However, this was the case throughout most of the latter half of the 19th century, where the absence of several governmental institutions stood out in particular.

Central Banking

The Gilded Age was noted for the US government’s adherence to the gold standard. Derided by Keynesian critics “as obsolete as the horse and buggy,” the gold standard served America and the rest of the West well throughout the Gilded Age. Ludwig von Mises was one of the champions of sound money and understood the indispensable role it played in developing the West:

The gold standard has one tremendous virtue: the quantity of the money supply, under the gold standard, is independent of the policies of governments and political parties. This is its advantage. It is a form of protection against spendthrift governments.

The gold standard was an engine for economic growth that also doubled as a check against the government’s ability to go on massive spending binges. With central banking making a fierce comeback in the early years of the 20th century, governments could then turn to the printing presses to help finance unsustainable warfare and welfare programs.

No Income Tax

For many, the idea of no alphabet soup of government agencies would be a disaster waiting to happen. Wouldn’t society collapse without an income tax?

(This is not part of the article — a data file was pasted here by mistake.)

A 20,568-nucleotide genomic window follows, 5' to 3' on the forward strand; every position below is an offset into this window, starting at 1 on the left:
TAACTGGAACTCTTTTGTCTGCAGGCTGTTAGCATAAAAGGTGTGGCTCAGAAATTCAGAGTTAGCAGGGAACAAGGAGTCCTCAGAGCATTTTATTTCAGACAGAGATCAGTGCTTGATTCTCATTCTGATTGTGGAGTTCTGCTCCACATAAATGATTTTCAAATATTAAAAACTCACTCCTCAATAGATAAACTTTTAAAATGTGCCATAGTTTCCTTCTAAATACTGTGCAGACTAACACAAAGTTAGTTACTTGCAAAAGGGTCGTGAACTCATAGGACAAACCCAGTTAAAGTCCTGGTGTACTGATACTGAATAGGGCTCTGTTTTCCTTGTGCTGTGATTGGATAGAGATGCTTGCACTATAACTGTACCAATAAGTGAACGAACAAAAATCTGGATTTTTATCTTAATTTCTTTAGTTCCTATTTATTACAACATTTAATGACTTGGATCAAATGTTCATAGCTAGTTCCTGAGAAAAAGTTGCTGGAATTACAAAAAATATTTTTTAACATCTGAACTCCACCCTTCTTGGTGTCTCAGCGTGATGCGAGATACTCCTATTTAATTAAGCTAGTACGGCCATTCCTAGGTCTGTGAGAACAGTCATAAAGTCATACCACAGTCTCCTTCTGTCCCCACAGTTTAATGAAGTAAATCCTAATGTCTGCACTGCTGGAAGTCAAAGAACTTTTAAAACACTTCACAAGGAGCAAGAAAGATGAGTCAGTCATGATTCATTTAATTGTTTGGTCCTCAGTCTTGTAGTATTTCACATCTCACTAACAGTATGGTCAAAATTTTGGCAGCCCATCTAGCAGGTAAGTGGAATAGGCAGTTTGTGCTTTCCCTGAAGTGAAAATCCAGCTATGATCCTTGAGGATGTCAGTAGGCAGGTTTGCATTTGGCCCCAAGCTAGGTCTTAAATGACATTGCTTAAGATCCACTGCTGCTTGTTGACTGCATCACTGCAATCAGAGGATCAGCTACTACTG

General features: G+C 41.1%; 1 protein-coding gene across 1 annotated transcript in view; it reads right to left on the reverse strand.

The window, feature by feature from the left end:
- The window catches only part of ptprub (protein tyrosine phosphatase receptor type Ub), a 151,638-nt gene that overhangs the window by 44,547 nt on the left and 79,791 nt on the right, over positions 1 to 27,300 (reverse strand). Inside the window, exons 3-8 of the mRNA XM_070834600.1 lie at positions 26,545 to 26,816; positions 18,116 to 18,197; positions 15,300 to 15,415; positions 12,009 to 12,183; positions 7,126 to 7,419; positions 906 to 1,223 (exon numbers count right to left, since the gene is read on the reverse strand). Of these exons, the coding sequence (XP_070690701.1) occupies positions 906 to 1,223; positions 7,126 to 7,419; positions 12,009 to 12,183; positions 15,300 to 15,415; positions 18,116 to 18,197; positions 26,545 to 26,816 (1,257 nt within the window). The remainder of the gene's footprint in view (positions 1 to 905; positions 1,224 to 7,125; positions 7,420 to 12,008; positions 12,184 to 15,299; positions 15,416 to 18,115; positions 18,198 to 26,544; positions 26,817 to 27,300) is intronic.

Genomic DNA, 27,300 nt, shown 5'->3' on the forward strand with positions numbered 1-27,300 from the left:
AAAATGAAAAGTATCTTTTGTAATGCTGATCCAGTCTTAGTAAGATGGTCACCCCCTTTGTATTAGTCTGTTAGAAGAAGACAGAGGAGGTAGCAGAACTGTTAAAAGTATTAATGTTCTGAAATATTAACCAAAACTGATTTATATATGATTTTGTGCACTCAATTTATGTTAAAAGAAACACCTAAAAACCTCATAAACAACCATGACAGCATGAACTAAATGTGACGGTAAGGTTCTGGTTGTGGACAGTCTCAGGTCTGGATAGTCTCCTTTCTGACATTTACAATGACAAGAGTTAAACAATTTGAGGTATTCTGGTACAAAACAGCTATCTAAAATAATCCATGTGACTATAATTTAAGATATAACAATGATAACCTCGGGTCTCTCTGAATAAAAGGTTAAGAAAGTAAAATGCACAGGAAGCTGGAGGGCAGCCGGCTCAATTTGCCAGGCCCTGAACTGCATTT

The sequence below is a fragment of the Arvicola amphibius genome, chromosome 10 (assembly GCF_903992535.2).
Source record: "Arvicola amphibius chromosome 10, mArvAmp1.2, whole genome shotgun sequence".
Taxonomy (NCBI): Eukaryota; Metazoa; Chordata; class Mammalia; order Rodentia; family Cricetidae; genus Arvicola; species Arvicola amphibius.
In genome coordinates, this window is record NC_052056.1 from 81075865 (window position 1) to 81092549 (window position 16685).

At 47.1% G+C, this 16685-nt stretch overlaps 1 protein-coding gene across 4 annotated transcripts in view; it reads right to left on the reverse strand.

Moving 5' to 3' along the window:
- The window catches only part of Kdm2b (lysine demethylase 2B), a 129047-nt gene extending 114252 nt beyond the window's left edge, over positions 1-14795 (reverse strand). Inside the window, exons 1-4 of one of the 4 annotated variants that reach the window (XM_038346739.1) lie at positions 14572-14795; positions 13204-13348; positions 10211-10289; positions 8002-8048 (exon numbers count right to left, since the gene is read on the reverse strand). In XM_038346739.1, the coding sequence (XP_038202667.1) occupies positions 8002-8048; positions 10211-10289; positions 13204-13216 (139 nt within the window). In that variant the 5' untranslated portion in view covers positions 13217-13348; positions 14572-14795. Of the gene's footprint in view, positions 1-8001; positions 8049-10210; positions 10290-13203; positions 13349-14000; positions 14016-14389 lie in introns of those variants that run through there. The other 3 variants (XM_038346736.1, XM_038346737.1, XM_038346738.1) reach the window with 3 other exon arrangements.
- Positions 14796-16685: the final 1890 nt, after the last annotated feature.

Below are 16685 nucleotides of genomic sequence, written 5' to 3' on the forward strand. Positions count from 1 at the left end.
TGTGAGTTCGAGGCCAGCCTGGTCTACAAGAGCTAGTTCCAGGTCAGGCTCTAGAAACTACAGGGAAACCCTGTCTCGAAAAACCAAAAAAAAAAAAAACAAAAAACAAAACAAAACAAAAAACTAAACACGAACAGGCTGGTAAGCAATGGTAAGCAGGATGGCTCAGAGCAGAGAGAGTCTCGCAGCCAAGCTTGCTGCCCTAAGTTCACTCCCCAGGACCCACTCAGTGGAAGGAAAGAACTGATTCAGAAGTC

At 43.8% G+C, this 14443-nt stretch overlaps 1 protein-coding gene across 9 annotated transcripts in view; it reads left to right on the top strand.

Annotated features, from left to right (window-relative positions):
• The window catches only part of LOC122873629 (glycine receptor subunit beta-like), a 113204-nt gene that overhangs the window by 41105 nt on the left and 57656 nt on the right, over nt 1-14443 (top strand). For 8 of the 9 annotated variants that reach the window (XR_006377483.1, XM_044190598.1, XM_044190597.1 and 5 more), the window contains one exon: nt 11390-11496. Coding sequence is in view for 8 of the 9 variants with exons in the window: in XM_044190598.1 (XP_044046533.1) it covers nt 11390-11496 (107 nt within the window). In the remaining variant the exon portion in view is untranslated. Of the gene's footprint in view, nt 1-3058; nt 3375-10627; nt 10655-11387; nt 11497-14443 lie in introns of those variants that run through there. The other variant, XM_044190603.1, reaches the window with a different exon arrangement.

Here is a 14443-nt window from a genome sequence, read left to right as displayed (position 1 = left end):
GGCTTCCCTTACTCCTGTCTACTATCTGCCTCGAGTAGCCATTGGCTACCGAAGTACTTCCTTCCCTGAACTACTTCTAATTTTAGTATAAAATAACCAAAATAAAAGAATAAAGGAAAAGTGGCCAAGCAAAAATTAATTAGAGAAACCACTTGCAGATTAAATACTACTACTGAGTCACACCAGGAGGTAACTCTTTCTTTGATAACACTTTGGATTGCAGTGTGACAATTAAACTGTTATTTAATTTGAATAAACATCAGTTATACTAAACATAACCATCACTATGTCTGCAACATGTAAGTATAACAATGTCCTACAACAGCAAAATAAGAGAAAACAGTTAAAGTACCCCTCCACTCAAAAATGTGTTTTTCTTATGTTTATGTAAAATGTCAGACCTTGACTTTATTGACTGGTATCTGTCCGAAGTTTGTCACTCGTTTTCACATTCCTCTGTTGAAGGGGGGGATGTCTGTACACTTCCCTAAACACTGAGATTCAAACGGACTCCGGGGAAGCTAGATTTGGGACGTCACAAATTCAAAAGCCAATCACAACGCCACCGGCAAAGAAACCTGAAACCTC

“Taxes are the price we pay for civilized society” has become a cliché expression statists use to justify their universalist agendas. Most of the population has taken the income tax as a universal constant. What most don’t know is that the US didn’t have an income tax throughout most of its history up until the height of the Progressive Era.

The sole exceptions were the passage of the Revenue Act of 1861 during the American Civil War and Wilson-Gorman Tariff Act of 1894, which had income tax provisions in it. However, Civil War era income taxes expired by the early 1870s and the Supreme Court struck down the income stipulations of the Wilson-Gorman Act in the Pollock v. Farmers’ Loan Trust Co. decision.